I have a thread of this.


    Then just recently I ripped apart an Apple Wired keyboard with Number pad because most of the keys didnt work and it was like that for a long time and never fixed itself. What a waste of a $50 keyboard! Apple keyboards are terrible! I also wasted $70 on an Apple Wireless keyboard which failed a month later when I cleaned it (with very little water). :mad: Ironically, that keyboard was to be used instead of the internal keyboard of my MBP which failed. After that keyboard died I got a Logitech k360 and I have been using it ever since with no problems! I wrote this all on it.
    Most of my Apple Keyboards have failed due to water damage.
     
  3. redhatcode29 macrumors 6502

    redhatcode29

    Joined:
    Jul 21, 2014
    Location:
    Kuala Lumpur
    #3
    Lots of time to spare eh....

    I ripped my aluminium wired kb..... It was nasty. To be honest, a lady conned me. One of e lessons i learnt.... So it was me and this nasty kb...had to rip it. Still ddnt findthe time to pop the keys back in !!
     

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  4. redhatcode29 macrumors 6502

    redhatcode29

    Joined:
    Jul 21, 2014
    Location:
    Kuala Lumpur
    #4
    Soaked the keys..
     

    Attached Files:

  5. poiihy macrumors 68020

    poiihy

    Joined:
    Aug 22, 2014
    #5
    Wait till you see my thread of my keyboard I ripped apart heh. I've been busy and can't find a good time to write it.

    Here is a picture of it.

    I collected half a cup of keys and plastic scissor support things.
     

    Attached Files:

  6. bunnspecial thread starter macrumors 603

    bunnspecial

    Joined:
    May 3, 2014
    Location:
    Kentucky
    #6

    And to think, you were giving me a hard time a few months back over "destroying things" when I posted about shooting up a few dead hard drives...
     
  7. redhatcode29 macrumors 6502

    redhatcode29

    Joined:
    Jul 21, 2014
    Location:
    Kuala Lumpur
    #7
    Dude...what have u done to ur kb...massacred. u have a thread to write ... Ha ha....better be some good tutorials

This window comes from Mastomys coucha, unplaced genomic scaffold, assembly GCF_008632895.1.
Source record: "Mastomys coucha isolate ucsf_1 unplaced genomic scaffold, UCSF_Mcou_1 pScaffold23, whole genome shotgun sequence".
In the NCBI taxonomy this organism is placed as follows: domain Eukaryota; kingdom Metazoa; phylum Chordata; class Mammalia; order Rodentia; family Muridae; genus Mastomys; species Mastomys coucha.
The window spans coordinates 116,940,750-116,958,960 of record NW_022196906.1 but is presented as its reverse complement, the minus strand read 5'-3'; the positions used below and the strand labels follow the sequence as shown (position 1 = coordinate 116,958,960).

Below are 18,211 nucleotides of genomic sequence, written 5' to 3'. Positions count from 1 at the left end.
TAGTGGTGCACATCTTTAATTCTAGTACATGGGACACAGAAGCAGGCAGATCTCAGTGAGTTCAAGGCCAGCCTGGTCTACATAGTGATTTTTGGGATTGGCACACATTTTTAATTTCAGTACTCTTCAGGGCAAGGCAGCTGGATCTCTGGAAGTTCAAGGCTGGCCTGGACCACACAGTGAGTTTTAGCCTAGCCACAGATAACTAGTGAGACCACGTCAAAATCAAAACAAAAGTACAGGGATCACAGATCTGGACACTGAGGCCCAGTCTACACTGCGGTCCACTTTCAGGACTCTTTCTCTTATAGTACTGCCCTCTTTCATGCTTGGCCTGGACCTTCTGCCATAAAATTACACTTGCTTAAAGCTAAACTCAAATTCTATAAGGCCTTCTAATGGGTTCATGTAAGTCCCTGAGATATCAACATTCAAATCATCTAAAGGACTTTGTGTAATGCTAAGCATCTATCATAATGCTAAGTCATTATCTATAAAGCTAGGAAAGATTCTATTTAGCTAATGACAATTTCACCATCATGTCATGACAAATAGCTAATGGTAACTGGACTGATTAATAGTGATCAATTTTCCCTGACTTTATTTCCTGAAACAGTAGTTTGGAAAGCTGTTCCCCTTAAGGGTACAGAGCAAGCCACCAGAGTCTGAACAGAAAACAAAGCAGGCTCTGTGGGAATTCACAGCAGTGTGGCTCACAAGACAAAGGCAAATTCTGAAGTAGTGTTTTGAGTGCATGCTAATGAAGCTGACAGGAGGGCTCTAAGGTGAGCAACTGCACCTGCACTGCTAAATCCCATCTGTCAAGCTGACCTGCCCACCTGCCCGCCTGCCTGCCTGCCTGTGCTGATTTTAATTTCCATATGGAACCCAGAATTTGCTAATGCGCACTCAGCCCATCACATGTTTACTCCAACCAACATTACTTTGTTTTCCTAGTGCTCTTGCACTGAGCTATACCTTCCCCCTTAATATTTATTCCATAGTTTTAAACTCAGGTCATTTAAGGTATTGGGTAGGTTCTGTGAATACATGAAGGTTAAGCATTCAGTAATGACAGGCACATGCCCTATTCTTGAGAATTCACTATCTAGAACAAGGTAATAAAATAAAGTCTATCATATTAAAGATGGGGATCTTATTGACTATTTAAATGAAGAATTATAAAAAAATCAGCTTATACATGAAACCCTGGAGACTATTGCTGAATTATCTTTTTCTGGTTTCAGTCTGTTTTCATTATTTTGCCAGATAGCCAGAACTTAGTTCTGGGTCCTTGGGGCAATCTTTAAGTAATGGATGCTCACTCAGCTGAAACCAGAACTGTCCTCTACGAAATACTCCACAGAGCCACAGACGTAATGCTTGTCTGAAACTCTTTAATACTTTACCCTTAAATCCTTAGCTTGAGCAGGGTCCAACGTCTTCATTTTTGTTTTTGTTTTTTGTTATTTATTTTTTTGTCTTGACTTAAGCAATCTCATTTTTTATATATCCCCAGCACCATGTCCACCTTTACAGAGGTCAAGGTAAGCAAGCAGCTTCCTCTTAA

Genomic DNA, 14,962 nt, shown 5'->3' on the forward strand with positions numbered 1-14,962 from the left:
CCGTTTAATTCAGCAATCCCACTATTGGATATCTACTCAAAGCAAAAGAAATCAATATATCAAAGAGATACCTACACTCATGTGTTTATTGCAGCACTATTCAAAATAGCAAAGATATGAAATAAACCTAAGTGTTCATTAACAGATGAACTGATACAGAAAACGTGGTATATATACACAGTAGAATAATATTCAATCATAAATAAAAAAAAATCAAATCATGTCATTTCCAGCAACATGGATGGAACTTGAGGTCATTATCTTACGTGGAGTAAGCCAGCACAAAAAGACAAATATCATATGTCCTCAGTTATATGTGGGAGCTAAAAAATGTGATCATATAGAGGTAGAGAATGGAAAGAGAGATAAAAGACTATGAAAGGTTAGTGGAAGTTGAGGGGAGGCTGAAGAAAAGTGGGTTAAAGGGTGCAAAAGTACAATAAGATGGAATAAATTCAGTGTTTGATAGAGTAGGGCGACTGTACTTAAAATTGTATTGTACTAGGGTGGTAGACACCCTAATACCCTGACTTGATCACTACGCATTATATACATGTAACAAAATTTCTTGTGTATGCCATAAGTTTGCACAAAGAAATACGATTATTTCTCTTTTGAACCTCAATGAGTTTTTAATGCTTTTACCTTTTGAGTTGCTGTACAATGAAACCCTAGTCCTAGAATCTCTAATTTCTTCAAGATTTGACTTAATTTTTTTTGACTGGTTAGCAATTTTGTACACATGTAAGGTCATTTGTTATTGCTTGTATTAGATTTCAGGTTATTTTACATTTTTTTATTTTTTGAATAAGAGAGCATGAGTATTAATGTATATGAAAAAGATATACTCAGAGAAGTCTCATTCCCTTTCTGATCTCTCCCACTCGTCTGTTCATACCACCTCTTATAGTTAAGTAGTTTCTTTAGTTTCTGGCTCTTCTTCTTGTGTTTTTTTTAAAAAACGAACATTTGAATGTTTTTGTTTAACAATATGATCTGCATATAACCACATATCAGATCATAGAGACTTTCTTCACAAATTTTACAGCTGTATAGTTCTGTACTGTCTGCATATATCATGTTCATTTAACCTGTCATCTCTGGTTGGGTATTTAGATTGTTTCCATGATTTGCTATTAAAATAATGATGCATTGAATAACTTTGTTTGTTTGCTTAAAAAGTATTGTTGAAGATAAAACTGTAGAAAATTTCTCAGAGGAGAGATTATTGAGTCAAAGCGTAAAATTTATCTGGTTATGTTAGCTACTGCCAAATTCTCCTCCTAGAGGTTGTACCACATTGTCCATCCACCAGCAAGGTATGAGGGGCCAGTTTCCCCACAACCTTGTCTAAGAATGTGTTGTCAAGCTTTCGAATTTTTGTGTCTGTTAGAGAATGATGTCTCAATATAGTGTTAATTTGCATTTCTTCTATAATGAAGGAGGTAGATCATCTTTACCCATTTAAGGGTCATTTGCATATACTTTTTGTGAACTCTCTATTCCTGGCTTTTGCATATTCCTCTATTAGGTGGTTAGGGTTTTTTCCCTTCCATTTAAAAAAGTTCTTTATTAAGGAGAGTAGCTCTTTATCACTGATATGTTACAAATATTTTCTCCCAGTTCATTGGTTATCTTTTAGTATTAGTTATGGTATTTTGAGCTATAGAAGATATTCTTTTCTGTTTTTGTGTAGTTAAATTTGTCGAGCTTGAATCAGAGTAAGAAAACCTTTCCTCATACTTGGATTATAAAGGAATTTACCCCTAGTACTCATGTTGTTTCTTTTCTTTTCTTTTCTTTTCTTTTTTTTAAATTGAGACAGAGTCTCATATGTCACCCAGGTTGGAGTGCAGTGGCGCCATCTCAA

8. weckart macrumors 68040

    Joined:
    Nov 7, 2004
    #8
    I have pulled apart four of the pro keyboards and cleaned them. Soapy water for the caps and non-electric components. Alcohol for the rest. Paper towels speed up drying times. Nothing destroyed, everything gleaming like new and all keys functioning like they should.

    iFixit even has a teardown guide. It is laborious but hardly difficult. I marvel at the destruction in this thread.
     
  9. poiihy macrumors 68020

    poiihy

    Joined:
    Aug 22, 2014
    #9
    I did it to salvage parts. You did it just for the sake of destroying it when you could've gotten some nice disks, a magnet, an aluminum housing and a motor. You could've also turned that into a hard drive speaker. Just connect an amplifier to the coil.
    And it didn't feel good to rip apart the keyboard. But it's better to get some useful parts then throw it away with no use.
     
  10. JohnnyH1012 macrumors member

    Joined:
    Jul 12, 2014
    Location:
    New Jersey, USA
    #10
  11. cocacolakid macrumors 65816

    cocacolakid

    Joined:
    Dec 18, 2010
    Location:
    Chicago
    #11
    This is a great example of why I love the posts in the PPC section. I still own a few but do not use them that often anymore, but I still love them. It's like a classic car you keep in the garage. Everytime you open the door you get that thrill you had the first time you saw it.
     
  12. 128keaton macrumors 68020

    128keaton

    Joined:
    Jan 13, 2013
    #12
    I really should rebuild my Apple Pro Keyboard. The back clips are broken and one of the 'support' bar's securing plastic part is loose.
     
  13. comda macrumors 6502a

    comda

    Joined:
    Mar 15, 2011
    #13
    I have a Apple pro keyboard in black and there is some sort of chocolate or something under the keyboard showing from the bottom but inside. I dont know what it is i paid a dollar for the keyboard. Once i get some time ill do the same.
     
  14. poiihy macrumors 68020

    poiihy

    Joined:
    Aug 22, 2014
    #14
    That keyboard was nowhere near the filthyness of my keyboard.
     
  15. JohnnyH1012 macrumors member

    Joined:
    Jul 12, 2014
    Location:
    New Jersey, USA
    #15
    I can't, and I don't want to imagine. :eek:
     
  16. poiihy macrumors 68020

    poiihy

    Joined:
    Aug 22, 2014
    #16
    Maybe not that bad but it was full of dust spread evenly.